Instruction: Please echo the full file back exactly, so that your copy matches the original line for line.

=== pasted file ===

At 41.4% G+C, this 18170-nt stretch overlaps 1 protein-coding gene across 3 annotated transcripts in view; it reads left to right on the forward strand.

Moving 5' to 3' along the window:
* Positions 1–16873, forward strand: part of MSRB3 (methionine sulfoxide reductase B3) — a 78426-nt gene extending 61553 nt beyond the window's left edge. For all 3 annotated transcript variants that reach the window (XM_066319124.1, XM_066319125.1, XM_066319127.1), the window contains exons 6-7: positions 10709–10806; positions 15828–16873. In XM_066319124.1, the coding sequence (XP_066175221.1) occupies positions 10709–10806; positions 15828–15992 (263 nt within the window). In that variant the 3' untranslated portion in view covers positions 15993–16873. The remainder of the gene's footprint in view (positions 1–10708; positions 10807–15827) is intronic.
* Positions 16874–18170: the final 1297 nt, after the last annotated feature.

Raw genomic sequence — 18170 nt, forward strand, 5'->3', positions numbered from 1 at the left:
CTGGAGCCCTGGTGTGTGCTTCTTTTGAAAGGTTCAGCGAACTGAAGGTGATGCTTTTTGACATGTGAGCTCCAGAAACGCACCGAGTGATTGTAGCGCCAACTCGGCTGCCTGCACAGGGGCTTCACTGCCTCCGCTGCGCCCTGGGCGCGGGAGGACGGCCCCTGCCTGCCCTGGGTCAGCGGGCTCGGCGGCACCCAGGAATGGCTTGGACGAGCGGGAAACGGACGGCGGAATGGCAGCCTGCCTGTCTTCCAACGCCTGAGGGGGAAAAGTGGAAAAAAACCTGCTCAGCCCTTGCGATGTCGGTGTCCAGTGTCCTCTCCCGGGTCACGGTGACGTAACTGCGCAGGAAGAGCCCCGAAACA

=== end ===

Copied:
At 41.4% G+C, this 18170-nt stretch overlaps 1 protein-coding gene across 3 annotated transcripts in view; it reads left to right on the forward strand.

Moving 5' to 3' along the window:
* Positions 1–16873, forward strand: part of MSRB3 (methionine sulfoxide reductase B3) — a 78426-nt gene extending 61553 nt beyond the window's left edge. For all 3 annotated transcript variants that reach the window (XM_066319124.1, XM_066319125.1, XM_066319127.1), the window contains exons 6-7: positions 10709–10806; positions 15828–16873. In XM_066319124.1, the coding sequence (XP_066175221.1) occupies positions 10709–10806; positions 15828–15992 (263 nt within the window). In that variant the 3' untranslated portion in view covers positions 15993–16873. The remainder of the gene's footprint in view (positions 1–10708; positions 10807–15827) is intronic.
* Positions 16874–18170: the final 1297 nt, after the last annotated feature.

Raw genomic sequence — 18170 nt, forward strand, 5'->3', positions numbered from 1 at the left:
CTGGAGCCCTGGTGTGTGCTTCTTTTGAAAGGTTCAGCGAACTGAAGGTGATGCTTTTTGACATGTGAGCTCCAGAAACGCACCGAGTGATTGTAGCGCCAACTCGGCTGCCTGCACAGGGGCTTCACTGCCTCCGCTGCGCCCTGGGCGCGGGAGGACGGCCCCTGCCTGCCCTGGGTCAGCGGGCTCGGCGGCACCCAGGAATGGCTTGGACGAGCGGGAAACGGACGGCGGAATGGCAGCCTGCCTGTCTTCCAACGCCTGAGGGGGAAAAGTGGAAAAAAACCTGCTCAGCCCTTGCGATGTCGGTGTCCAGTGTCCTCTCCCGGGTCACGGTGACGTAACTGCGCAGGAAGAGCCCCGAAACA